Denmark launched yesterday the world's first installation to remove carbon dioxide from fumes escaping from a coal-fired power plant. Perhaps a significant advance in the fight against greenhouse gases.
It happened on March 15, in Denmark, precisely on the site of the Esbjerg power plant. The event is important because it suggests a solution to help significantly reduce the greenhouse gas emissions that cause global warming. Inaugurated yesterday, Castor, an industrial pilot known as “CO2 capture”, conducted under the aegis of the IFP (French Petroleum Institute) and the European Commission, is quite simply the first installation making it possible to capture carbon dioxide from even the fumes from a thermal power plant to store it in the basement.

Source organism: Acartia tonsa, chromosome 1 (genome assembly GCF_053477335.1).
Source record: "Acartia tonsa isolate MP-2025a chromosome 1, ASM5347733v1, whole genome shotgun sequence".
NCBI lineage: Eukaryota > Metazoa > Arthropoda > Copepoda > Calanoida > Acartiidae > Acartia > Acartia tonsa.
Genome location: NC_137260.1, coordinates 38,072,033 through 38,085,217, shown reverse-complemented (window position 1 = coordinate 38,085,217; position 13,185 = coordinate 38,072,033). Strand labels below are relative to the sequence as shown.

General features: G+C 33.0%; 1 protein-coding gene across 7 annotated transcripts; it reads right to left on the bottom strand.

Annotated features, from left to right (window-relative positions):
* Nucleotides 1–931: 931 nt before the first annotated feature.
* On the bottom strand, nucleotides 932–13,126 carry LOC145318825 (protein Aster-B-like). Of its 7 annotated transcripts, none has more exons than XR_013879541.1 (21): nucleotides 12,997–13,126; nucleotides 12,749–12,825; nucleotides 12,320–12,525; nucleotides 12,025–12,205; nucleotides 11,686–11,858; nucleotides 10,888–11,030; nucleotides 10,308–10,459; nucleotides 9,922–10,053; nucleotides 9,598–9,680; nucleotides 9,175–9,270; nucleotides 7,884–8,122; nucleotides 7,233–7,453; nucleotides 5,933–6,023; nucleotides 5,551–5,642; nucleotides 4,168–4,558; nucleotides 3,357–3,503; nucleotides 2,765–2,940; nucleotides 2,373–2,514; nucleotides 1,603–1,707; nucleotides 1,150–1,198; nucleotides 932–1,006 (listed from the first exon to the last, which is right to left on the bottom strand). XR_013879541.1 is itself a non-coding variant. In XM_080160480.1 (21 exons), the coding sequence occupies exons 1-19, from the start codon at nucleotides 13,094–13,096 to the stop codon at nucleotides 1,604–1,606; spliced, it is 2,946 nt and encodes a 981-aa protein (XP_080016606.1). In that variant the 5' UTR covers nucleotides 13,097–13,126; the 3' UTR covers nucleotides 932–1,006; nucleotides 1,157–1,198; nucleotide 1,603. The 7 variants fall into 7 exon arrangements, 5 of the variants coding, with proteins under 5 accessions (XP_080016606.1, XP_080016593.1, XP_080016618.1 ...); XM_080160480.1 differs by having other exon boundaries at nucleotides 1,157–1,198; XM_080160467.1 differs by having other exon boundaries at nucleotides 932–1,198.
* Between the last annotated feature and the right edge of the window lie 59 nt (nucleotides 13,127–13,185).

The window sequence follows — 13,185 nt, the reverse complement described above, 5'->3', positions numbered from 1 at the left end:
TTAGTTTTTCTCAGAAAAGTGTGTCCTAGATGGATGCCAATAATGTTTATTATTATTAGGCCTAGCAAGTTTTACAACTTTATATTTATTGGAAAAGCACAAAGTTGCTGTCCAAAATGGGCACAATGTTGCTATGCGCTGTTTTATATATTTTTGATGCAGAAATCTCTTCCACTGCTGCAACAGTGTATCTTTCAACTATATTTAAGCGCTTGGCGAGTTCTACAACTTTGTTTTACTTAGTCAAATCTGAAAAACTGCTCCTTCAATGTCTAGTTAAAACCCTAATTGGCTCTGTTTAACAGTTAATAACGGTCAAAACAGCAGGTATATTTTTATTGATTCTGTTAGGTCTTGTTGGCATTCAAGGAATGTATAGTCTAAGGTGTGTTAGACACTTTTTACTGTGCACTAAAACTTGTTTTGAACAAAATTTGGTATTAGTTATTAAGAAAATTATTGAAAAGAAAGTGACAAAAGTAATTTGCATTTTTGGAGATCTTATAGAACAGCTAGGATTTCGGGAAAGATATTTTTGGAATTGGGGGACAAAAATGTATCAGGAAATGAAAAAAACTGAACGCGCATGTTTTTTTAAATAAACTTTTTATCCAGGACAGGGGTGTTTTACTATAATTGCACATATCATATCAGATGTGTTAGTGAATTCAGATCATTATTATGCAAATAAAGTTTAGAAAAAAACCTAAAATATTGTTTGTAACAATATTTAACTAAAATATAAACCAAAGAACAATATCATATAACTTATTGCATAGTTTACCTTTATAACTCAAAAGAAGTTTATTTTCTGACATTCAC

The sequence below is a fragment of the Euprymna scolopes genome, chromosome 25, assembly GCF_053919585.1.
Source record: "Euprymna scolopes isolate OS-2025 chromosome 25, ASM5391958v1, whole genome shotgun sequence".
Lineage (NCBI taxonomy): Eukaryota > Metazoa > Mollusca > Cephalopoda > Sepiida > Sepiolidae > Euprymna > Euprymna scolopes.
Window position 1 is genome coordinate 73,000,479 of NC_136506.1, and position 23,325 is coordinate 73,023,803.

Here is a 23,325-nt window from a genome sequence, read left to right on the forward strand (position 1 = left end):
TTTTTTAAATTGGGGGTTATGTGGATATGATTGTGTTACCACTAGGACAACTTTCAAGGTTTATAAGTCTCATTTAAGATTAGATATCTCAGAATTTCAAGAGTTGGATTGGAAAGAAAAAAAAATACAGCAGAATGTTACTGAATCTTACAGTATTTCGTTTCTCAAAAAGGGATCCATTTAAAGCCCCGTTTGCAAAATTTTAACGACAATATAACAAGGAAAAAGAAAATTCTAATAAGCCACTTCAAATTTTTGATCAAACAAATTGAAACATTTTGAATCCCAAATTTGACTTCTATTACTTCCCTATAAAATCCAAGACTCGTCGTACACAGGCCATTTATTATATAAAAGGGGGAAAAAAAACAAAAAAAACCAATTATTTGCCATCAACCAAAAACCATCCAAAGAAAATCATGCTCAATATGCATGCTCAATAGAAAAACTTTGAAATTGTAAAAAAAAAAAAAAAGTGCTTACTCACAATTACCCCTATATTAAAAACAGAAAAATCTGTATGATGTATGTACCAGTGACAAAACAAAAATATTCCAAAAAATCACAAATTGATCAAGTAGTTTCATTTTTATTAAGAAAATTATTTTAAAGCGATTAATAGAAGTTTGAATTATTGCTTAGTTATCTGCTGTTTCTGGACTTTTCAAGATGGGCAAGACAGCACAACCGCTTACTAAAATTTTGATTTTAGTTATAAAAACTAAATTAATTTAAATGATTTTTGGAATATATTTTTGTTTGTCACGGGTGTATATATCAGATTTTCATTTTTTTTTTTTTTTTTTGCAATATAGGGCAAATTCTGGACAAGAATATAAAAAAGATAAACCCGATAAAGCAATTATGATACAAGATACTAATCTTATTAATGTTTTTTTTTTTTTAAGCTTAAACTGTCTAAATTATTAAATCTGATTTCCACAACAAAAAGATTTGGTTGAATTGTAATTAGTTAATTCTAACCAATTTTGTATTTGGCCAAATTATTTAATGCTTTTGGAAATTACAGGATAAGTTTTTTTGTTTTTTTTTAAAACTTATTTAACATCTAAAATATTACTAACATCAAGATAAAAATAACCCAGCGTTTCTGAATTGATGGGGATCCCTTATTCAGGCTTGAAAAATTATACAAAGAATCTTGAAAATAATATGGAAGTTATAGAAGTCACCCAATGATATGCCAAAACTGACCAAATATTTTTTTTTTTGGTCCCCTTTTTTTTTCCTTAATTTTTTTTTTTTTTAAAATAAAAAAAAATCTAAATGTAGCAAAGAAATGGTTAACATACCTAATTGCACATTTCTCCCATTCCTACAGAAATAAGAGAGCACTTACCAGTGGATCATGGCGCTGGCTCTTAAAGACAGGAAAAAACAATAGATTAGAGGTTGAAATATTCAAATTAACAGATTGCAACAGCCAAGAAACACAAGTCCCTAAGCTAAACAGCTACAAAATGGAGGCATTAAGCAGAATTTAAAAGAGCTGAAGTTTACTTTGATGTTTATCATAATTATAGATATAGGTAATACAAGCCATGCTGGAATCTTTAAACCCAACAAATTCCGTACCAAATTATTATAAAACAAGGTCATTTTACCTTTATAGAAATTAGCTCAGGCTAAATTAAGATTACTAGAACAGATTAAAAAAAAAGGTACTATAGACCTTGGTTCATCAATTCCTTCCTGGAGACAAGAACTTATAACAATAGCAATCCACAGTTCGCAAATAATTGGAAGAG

Objective: to bury 10% of CO2 produced in Europe
How to limit the volume of CO2 generated by industrial installations, such as cement plants, power plants or refineries? These would be responsible for more than 60% of global greenhouse gas emissions. The idea, for a long time on the bench, is to recover the gas where it is produced, that is to say directly in the offending factories, and reinject it into the basement before it is diffused into the atmosphere. This is the so-called "geological capture and storage" route: "the most promising" according to IFP.
But if on paper it is simple, in reality one runs in particular with problems of costs, which Castor seems to solve. This program, launched in 2004, brings together thirty partners coordinated by IFP to design by 2008 technologies to capture and store no less than 10% of CO2 emitted in Europe, 30% of emissions from large installations industrial.